Fall is a great time to start a compost pile. Not that it is autumn already, but it will be here before you know it and now is the time to start planning. As summer winds down our gardens ramp up and bear their full harvest. Mine is producing more than I can keep up with! We have had an abnormally wet season causing many of my tomatoes to crack and rot on the vine, zucchini and squash seem to get gargantuan overnight, and there are plenty of weeds to pull. All garden waste that need not be wasted. Not long from now the garden will have given all it has to give and will leave me with one last gift, lots of dead and dying plant material that needs to be cleared for next season. This is all excellent nitrogen (green) compost material.
With the garden cleared no doubt the leaves will have started to fall. These are compost gold! Leaves breakdown all on their own, but are a superb carbon (brown) source in a compost pile. You want to get your hands on as many of these as possible. Don't have a large lawn or hate to rake? Not a problem. Just drive around any town in October and you will find bags and bags of leaves already raked and sitting on the curb free for the taking. Score! Hey, one man's trash is another woman's treasure.
Speaking of trash, we all have it, lots of it. Did you know you can compost much of your trash? Including your junk mail? Yep, non-glossy paper is a good source of carbon (brown). This includes: envelopes (you must remove the plastic window) and the letter that came in it; newsprint (I stick to the non-colored kind); shredded bank statements; napkins, paper plates (no waxy ones please) paper towels and tissues (if you haven't kicked that habit yet); empty toilet paper and paper towel rolls (if you haven't kicked that habit yet); cardboard food packaging like cereal boxes, etc.; paper shopping bags (please tell me you have kicked that habit); the kids graded homework; magazine subscription cards; the list goes on and on. Then there is the obvious stinky stuff in your trash - food waste. All those vegetable scraps, moldy bread, rotten food from the refrigerator, egg shells, banana peels, tea bags, coffee grounds... do not throw them in the bin to stink up your whole house. Take it outside to the compost heap! Our garbage got a lot less stinky once the food waste went away. Lighter too!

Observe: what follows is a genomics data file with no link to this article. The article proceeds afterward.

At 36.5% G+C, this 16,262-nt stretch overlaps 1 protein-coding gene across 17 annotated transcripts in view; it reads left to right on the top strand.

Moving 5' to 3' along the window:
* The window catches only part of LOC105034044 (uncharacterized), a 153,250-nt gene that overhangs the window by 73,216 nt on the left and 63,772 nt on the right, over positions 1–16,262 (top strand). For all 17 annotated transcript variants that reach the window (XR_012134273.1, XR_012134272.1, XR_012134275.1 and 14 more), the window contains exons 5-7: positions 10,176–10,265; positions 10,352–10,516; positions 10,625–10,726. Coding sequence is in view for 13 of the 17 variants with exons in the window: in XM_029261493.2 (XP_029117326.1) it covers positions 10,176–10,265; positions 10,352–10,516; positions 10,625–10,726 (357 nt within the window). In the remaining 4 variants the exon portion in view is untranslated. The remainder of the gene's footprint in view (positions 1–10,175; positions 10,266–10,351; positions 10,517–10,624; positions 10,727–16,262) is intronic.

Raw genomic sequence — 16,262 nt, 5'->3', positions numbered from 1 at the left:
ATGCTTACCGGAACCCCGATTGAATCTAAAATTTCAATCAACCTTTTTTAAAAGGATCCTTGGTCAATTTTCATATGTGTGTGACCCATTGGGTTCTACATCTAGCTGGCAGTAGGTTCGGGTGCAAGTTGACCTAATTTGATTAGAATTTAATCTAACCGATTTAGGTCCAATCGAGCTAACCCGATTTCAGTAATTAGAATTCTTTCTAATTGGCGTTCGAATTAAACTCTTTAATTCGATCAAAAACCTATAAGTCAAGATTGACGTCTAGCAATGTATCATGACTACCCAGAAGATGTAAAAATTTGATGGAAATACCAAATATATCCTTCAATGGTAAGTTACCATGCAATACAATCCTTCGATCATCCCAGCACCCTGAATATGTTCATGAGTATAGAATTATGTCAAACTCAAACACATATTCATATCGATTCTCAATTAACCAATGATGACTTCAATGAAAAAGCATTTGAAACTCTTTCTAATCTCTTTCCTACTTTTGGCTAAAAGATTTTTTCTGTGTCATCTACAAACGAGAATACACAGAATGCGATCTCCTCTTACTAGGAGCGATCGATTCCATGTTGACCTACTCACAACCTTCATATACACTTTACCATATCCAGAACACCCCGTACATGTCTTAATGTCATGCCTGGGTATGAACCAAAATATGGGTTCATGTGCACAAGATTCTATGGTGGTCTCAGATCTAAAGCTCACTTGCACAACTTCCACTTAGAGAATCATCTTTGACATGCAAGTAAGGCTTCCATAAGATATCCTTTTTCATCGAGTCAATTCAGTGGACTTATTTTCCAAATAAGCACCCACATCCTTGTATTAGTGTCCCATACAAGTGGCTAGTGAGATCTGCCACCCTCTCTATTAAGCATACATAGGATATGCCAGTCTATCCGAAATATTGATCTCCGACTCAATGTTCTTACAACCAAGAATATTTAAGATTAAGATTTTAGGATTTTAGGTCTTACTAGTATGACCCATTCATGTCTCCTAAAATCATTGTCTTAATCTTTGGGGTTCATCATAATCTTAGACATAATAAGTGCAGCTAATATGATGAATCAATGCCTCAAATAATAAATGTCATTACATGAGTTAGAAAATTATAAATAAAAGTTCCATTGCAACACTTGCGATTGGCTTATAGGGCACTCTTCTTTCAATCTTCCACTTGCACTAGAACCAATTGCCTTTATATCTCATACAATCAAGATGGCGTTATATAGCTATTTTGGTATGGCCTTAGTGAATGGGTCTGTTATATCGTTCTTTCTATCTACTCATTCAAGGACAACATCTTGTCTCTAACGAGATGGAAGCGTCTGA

There is other waste around the house that you could be composting too: 100% cotton cotton balls; cotton swabs with paper sticks; hair cleaned from brushes (both human and animal); loofahs; the contents of your vacuum; lint from the dryer; the stuff you sweep up off the floor; your Christmas tree (chop it up with some pruning shears or a wood chipper if you've got it); old worn out wool and cotton clothing; dead houseplants (I tend to have a few); nail clippings; again the list goes on and on.
There seems to be no shortage of material out there. Humans are super compost creators, we just do not put it to good use. We need to start thinking about our waste differently. Perhaps it is not really waste, but can be used in some other way - like compost. Something that could be used to replace our eroding topsoil, keep suburban lawns looking beautiful, grow the acres and acres of crops in America or the small plot in our own backyards. What if municipalities started producing compost? Large scale. Instead of paying to ship our waste off to some unfortunate country or bury it in our own backyards they started composting it and selling the compost? Turning an expense into revenue. What if farmers dedicated an area of their land and started doing the same? They could be spreading compost on their fields and our food instead of toxic fertilizer/herbicide. How much money would they be putting in their own pockets rather than lining those of Monsanto? They do not call compost black gold for nothing. Just think if manufacturers started producing products with this in mind. Creating products and its packaging to be biodegradable with the end goal of being composted. Wow. Imagine the possibilities!
Piqued your interest? I do have a compost pile and a worm bin, but am by no means an expert. I often have issues with mine and am still fumbling my way through it. So rather than have the blind lead the blind I will steer you to more knowledgeable resources.
Lists on what can be composted:
Tips on how to compost:
How to build a bin:
Anything and everything compost: